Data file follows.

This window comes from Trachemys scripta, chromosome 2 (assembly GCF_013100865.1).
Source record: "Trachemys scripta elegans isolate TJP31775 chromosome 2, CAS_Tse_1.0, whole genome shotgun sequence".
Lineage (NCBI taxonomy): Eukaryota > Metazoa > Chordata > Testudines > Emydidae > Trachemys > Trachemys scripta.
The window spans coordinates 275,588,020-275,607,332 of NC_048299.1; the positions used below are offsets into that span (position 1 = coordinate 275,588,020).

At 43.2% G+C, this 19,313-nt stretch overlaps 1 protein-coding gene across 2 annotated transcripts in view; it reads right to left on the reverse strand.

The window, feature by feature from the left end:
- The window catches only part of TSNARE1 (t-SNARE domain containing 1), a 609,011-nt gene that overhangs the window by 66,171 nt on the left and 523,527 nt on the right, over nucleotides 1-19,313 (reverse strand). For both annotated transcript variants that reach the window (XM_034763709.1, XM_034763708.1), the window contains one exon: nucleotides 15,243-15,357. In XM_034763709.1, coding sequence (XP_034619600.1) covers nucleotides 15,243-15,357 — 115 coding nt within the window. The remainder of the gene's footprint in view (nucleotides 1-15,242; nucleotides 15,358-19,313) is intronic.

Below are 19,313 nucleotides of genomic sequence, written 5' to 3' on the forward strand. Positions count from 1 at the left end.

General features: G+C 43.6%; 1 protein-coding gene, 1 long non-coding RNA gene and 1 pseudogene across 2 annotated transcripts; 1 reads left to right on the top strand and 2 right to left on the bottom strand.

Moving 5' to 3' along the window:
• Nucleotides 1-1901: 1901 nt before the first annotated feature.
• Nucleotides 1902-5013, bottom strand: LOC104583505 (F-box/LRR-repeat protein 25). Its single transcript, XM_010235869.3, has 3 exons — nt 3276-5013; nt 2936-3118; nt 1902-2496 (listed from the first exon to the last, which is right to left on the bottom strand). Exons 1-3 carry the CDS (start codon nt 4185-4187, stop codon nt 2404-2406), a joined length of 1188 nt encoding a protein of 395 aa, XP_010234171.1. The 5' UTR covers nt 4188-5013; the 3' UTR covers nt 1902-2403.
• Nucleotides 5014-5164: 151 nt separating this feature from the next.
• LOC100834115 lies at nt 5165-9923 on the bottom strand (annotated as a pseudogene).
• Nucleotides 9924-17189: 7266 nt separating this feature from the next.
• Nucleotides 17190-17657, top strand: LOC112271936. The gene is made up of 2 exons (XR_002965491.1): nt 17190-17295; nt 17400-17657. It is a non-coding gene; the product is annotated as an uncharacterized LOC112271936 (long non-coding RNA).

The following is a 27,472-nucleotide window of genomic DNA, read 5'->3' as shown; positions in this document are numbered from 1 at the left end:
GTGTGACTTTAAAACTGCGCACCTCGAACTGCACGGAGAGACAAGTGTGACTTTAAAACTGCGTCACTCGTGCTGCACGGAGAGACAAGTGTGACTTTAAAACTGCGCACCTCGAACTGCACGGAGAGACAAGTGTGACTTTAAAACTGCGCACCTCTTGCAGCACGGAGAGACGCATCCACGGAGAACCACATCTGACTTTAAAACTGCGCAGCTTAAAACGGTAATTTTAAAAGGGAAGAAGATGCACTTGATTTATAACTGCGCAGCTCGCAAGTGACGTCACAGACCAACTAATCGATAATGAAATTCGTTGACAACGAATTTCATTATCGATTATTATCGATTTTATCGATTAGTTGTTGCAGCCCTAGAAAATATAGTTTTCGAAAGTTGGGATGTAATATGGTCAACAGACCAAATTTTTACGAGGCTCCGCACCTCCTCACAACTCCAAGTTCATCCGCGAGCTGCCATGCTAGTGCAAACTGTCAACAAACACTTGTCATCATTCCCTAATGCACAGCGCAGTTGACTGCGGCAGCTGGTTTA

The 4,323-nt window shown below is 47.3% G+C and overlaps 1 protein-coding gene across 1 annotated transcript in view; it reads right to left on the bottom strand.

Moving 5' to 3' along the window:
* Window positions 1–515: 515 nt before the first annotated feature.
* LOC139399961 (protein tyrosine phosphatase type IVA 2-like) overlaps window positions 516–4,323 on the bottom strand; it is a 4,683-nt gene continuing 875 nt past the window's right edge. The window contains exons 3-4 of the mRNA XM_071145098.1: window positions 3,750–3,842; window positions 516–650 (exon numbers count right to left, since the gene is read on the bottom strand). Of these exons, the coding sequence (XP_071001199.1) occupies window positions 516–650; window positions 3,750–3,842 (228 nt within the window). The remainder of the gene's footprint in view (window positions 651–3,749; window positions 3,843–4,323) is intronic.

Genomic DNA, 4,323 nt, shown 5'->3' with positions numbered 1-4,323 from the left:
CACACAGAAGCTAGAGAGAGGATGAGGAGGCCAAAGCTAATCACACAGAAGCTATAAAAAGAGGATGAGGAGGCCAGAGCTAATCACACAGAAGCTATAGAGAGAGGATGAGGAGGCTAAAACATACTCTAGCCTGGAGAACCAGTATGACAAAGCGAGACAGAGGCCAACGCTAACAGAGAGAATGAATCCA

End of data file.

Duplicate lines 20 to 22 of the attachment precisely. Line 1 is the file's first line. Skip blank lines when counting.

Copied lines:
Moving 5' to 3' along the window:
* Window positions 1–515: 515 nt before the first annotated feature.
* LOC139399961 (protein tyrosine phosphatase type IVA 2-like) overlaps window positions 516–4,323 on the bottom strand; it is a 4,683-nt gene continuing 875 nt past the window's right edge. The window contains exons 3-4 of the mRNA XM_071145098.1: window positions 3,750–3,842; window positions 516–650 (exon numbers count right to left, since the gene is read on the bottom strand). Of these exons, the coding sequence (XP_071001199.1) occupies window positions 516–650; window positions 3,750–3,842 (228 nt within the window). The remainder of the gene's footprint in view (window positions 651–3,749; window positions 3,843–4,323) is intronic.